×
You will be redirected back to your article in seconds

Olbermann’s on the Right Side in Current Clash

Given where they stand politically, my guess is Keith Olbermann and Glenn Beck would both hate being compared to each other, but the parallels are hard to ignore: Guys with big egos and loyal followings who Olbermannshrunk their platforms — and thus the reach of their voices — by being unable to get along with the cable news network that employed them.

Still, following Olbermann’s present dispute with his new home, Current TV, just from a distance, it’s hard not to see the host — his reputation for being difficult notwithstanding — as being on the right side, as it were, in this instance.

Simply put, Current was nowhere when it hired Olbermann and asked him, in essence, to put the channel on the map. And even if the ratings have lagged well behind what he used to deliver on MSNBC, he’s done that, making the otherwise cut-rate-looking network at least part of the conversation.

The tradeoff, clearly, was giving Olbermann control. After his difficulties at MSNBC, he was giving up the resources of NBC News in exchange for a place where he would be allowed to call the shots. That was pretty obvious from what he said at the time, and given where Current was, not an unreasonable position as long as it was delineated going into the deal.

He’s also right, watching “Countdown With Keith Olbermann,” that the channel hasn’t fulfilled its part of the bargain by building a news operation around him. There are frequently technical glitches and snafus that perhaps ought to have been expected but nevertheless must be frustrating and embarrassing, both to Olbermann and his guests.

Admittedly, Olbermann can be his own worst enemy, and I’d extend that to the way he’s handled this situation, including his Twitter war with the New York Times’ Brian Stelter: To accuse Stelter of “threatening” him to do an interview sounds overblown. If Stelter had information and Olbermann disputed it, he didn’t have the credibility to do that without going on the record. That said, when a source tells a reporter something is inaccurate, you had better have the facts pretty well nailed if you’re going to ignore their denials and proceed with publishing it.

Still, if Olbermann can’t address what’s happening for legal reasons, then he should clam up about it — including Twitter — until he or his representatives can. Since his contract prevents him from talking, there’s little to be gained in tap-dancing around the issue.

But that doesn’t mean he isn’t right, from what I’ve seen, in his reported beefs with Current.

 

 

More Voices

  • Stock market Stock buyback

    Stock Buybacks Leave Firms Without Funds to Invest in Future (Column)

    Corporate giants on the S&P 500 have spent more than $720 billion during the past year on stock buybacks. Media and entertainment firms account for only a fraction of that spending, but even $1 million spent on share repurchases seems a foolhardy expenditure at this transformational moment for the industry. The record level of spending [...]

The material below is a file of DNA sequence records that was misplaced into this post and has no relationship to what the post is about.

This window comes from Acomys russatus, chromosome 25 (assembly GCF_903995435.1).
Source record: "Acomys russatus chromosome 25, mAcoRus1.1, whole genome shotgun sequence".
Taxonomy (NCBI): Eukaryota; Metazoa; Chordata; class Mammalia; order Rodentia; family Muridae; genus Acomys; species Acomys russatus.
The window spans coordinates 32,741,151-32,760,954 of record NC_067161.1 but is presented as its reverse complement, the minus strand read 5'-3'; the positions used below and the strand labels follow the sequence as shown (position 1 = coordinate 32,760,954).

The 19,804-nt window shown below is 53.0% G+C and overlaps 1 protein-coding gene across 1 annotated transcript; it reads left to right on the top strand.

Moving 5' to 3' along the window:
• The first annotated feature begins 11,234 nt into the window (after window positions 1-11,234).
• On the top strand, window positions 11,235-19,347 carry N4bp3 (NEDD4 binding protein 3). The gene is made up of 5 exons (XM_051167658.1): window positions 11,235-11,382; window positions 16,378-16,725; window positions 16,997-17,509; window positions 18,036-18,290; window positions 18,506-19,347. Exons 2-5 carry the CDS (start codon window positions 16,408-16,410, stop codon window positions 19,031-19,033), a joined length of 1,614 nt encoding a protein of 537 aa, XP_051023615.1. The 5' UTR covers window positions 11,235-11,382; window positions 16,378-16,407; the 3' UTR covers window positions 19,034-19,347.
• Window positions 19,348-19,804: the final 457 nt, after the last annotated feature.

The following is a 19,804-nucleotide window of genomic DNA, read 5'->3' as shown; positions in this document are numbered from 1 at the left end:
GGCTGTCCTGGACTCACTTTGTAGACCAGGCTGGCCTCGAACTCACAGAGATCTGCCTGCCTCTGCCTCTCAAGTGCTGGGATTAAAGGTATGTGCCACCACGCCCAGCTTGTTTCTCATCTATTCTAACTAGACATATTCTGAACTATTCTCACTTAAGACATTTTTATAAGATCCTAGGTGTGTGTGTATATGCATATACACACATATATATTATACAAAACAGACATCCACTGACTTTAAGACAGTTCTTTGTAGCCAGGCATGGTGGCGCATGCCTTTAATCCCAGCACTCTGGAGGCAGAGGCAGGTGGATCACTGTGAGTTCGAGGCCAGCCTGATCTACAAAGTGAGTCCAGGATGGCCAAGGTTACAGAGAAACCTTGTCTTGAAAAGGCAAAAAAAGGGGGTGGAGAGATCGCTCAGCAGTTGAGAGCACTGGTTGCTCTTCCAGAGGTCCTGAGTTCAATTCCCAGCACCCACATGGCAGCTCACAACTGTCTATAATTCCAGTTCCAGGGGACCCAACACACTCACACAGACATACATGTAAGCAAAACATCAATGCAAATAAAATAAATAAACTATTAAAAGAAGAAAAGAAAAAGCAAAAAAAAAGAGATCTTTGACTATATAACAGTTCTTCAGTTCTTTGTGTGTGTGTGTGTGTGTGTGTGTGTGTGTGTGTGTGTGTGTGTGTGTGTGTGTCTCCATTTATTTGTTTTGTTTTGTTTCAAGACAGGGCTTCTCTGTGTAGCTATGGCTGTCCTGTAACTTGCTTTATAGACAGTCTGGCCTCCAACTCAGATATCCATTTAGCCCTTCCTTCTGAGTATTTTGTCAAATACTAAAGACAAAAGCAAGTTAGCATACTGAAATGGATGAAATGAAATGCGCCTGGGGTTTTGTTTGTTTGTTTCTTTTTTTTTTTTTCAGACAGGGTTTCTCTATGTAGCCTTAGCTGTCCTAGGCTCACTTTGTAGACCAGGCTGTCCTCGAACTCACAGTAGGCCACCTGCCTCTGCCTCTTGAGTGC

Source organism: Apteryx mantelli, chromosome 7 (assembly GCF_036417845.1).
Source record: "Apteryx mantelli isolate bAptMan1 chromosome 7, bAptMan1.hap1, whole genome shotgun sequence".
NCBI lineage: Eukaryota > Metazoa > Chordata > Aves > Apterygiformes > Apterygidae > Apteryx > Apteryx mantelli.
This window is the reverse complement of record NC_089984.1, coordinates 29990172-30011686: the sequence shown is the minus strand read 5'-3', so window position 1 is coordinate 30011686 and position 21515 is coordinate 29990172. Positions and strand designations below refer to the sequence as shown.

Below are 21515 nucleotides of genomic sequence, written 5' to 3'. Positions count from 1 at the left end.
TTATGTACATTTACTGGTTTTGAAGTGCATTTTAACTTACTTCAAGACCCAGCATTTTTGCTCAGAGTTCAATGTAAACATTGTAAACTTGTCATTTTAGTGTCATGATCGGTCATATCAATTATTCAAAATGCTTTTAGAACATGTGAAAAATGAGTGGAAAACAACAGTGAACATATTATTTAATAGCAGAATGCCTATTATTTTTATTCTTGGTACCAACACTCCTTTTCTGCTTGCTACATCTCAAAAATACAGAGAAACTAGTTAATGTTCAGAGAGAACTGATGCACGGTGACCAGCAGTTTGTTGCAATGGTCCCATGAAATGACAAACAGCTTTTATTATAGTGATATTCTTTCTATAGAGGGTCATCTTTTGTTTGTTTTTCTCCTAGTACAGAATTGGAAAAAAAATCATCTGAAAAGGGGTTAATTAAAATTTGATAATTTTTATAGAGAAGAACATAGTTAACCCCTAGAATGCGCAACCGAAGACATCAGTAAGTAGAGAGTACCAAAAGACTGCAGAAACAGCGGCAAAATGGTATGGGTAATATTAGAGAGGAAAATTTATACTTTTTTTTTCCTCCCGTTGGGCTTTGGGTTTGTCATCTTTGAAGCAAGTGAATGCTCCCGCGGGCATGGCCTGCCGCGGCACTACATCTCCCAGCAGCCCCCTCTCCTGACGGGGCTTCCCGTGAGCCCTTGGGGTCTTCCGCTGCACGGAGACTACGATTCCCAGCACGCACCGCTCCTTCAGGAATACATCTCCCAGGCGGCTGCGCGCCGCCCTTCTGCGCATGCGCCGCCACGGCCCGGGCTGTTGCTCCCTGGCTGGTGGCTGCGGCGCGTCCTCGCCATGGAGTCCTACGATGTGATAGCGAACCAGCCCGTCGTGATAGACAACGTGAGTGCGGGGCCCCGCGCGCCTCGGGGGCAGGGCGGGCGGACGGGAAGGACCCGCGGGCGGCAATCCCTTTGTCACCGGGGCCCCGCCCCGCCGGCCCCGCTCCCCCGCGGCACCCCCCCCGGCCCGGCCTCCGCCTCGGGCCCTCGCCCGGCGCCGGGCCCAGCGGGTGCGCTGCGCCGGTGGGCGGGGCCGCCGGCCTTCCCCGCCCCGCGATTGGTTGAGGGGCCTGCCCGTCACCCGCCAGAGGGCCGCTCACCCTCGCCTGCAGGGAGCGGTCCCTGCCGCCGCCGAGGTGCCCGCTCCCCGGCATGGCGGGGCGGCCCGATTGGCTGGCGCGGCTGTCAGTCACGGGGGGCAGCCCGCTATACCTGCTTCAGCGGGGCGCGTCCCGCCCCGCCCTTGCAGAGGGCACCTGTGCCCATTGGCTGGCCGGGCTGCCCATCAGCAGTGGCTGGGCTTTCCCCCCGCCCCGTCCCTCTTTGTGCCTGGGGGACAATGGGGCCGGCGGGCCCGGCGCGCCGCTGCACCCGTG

• Hollywood Has Come Far With Diversity

    An Insider's Look at Hollywood's Diversity Efforts and How Far It Still Needs to Go

    I am a white man working in Hollywood. I grew up in Beverlywood, an all-white, predominantly Jewish, Los Angeles neighborhood sandwiched between 20th Century Fox Studios and MGM, where my elementary school had only one black student. I am compelled to write about diversity in Hollywood because “diversity” — in front of and behind the camera [...]

  • Venice Film Festival A Star is

    How Venice, Toronto and Telluride Festivals Stole Cannes' Luster (Column)

    In all the years I’ve been attending film festivals, I have never seen a lineup that looked as good on paper as Venice’s did this fall, boasting new films by Alfonso Cuarón (“Roma”), Damien Chazelle (“First Man”), Paul Greengrass (“22 July”), Mike Leigh (“Peterloo”) and the Coen brothers (“The Ballad of Buster Scruggs”) in competition, [...]

  • Black Women in Medicine BTS

    Hollywood Needs to Include People With Disabilities on Both Sides of the Camera (Guest Column)

    In five years, nothing has changed. Despite open calls for greater diversity and inclusion, recent research shows that there was little change in the number of characters with disabilities in popular films in 2017. A study conducted by the Annenberg Inclusion Initiative of the University of Southern California’s Annenberg School for Communication and Journalism found that [...]

  • Seven Seconds

    Fighting the Racial Bias at the Core of Hollywood’s Cop Shows (Guest Column)

    If fiction is the lie that tells a deeper truth, the TV crime genre has been, for the most part, the lie that simply tells a lie. As a storyteller (Veena) and an advocate for racial justice (Rashad), we collaborated for the past two-and-a-half years in an attempt to reimagine the roles of cops, victims, [...]

More From Our Brands

Access exclusive content